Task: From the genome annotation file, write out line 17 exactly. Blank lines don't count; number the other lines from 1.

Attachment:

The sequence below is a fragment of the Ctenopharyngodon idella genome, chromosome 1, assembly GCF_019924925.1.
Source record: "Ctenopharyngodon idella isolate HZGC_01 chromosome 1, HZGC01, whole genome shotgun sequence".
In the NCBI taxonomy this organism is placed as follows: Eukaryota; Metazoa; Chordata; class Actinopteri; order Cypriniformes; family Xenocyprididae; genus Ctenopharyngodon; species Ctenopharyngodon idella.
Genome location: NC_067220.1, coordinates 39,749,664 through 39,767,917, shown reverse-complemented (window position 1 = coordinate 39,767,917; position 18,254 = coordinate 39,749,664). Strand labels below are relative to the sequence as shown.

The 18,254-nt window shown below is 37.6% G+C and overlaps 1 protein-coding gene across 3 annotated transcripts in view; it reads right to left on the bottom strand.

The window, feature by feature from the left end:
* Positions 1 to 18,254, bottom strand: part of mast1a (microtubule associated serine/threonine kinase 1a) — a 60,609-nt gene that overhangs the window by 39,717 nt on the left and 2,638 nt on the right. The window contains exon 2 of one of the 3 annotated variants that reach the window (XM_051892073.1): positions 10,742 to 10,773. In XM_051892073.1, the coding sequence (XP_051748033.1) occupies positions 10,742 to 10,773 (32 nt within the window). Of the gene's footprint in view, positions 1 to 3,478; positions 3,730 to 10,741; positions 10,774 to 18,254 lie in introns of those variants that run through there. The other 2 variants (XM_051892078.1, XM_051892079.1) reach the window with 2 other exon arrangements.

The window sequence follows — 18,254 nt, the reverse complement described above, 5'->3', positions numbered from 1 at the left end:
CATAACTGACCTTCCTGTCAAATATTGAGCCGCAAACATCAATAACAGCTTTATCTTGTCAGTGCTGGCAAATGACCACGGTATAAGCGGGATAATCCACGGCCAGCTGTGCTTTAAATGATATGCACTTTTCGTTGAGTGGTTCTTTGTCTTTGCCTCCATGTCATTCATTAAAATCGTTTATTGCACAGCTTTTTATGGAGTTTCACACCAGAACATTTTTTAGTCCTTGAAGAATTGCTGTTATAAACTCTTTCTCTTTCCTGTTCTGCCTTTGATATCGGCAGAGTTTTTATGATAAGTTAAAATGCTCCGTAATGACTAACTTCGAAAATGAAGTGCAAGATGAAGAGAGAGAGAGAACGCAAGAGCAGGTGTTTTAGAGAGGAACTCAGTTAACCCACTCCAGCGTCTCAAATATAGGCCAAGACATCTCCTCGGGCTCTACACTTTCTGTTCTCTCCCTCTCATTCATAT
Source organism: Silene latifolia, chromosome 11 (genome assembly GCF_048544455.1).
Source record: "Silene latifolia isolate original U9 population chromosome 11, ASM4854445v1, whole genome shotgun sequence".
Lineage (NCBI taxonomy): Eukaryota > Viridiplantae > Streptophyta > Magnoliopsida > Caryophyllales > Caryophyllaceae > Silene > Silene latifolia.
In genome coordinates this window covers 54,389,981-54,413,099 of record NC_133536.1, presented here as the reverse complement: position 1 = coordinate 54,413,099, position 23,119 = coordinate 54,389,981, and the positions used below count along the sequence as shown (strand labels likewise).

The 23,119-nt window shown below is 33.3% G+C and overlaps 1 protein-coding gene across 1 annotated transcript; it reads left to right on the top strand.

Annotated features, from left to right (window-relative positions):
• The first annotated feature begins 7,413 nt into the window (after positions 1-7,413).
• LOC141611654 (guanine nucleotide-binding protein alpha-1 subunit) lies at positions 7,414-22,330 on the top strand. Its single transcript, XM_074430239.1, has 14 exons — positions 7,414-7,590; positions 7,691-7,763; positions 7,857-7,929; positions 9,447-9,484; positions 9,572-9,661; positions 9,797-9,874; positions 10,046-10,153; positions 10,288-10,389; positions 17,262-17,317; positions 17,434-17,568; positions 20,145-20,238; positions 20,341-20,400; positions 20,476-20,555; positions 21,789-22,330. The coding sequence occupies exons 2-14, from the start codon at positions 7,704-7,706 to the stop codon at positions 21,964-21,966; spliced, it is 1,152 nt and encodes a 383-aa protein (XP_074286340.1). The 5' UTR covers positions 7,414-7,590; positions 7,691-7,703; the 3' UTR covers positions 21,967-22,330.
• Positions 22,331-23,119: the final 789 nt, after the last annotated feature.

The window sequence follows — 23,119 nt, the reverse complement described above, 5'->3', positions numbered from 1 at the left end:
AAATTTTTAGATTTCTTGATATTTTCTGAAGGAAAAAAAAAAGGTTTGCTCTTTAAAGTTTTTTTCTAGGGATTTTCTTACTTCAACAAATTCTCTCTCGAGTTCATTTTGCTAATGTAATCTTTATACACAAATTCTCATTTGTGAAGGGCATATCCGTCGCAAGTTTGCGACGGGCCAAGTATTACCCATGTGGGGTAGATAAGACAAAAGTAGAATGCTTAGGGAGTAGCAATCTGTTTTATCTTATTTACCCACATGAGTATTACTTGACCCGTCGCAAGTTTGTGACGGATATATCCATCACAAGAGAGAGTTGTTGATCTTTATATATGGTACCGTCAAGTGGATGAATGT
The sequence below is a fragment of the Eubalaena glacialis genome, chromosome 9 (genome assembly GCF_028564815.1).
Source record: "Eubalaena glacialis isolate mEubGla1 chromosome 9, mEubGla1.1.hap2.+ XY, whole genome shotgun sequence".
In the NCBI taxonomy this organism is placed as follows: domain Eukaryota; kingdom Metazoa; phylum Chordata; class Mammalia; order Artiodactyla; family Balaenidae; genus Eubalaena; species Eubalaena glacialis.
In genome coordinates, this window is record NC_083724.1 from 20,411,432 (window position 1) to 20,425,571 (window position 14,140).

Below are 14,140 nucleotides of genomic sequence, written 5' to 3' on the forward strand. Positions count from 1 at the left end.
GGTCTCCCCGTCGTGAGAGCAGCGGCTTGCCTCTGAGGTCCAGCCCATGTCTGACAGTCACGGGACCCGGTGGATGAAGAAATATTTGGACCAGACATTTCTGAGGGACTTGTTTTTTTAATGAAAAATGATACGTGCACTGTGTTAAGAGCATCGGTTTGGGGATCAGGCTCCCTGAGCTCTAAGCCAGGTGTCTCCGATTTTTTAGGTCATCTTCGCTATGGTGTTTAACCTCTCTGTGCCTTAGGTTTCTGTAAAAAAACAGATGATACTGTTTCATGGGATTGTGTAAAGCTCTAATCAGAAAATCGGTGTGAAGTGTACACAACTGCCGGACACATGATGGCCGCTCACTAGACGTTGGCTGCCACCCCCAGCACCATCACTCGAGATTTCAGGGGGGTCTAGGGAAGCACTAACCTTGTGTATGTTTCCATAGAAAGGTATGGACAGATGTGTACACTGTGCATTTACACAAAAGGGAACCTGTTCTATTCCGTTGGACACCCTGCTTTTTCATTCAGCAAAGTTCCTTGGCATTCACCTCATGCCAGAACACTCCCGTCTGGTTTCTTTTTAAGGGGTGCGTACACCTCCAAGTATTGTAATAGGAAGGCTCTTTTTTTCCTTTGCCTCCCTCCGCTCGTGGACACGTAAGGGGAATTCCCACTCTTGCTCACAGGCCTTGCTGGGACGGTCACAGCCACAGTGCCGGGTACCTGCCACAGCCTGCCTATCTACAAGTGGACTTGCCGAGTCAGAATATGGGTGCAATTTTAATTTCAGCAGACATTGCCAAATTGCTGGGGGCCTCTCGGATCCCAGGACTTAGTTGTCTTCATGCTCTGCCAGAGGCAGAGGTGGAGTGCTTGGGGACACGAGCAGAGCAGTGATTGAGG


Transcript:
• LOC141611654 (guanine nucleotide-binding protein alpha-1 subunit) lies at positions 7,414-22,330 on the top strand. Its single transcript, XM_074430239.1, has 14 exons — positions 7,414-7,590; positions 7,691-7,763; positions 7,857-7,929; positions 9,447-9,484; positions 9,572-9,661; positions 9,797-9,874; positions 10,046-10,153; positions 10,288-10,389; positions 17,262-17,317; positions 17,434-17,568; positions 20,145-20,238; positions 20,341-20,400; positions 20,476-20,555; positions 21,789-22,330. The coding sequence occupies exons 2-14, from the start codon at positions 7,704-7,706 to the stop codon at positions 21,964-21,966; spliced, it is 1,152 nt and encodes a 383-aa protein (XP_074286340.1). The 5' UTR covers positions 7,414-7,590; positions 7,691-7,703; the 3' UTR covers positions 21,967-22,330.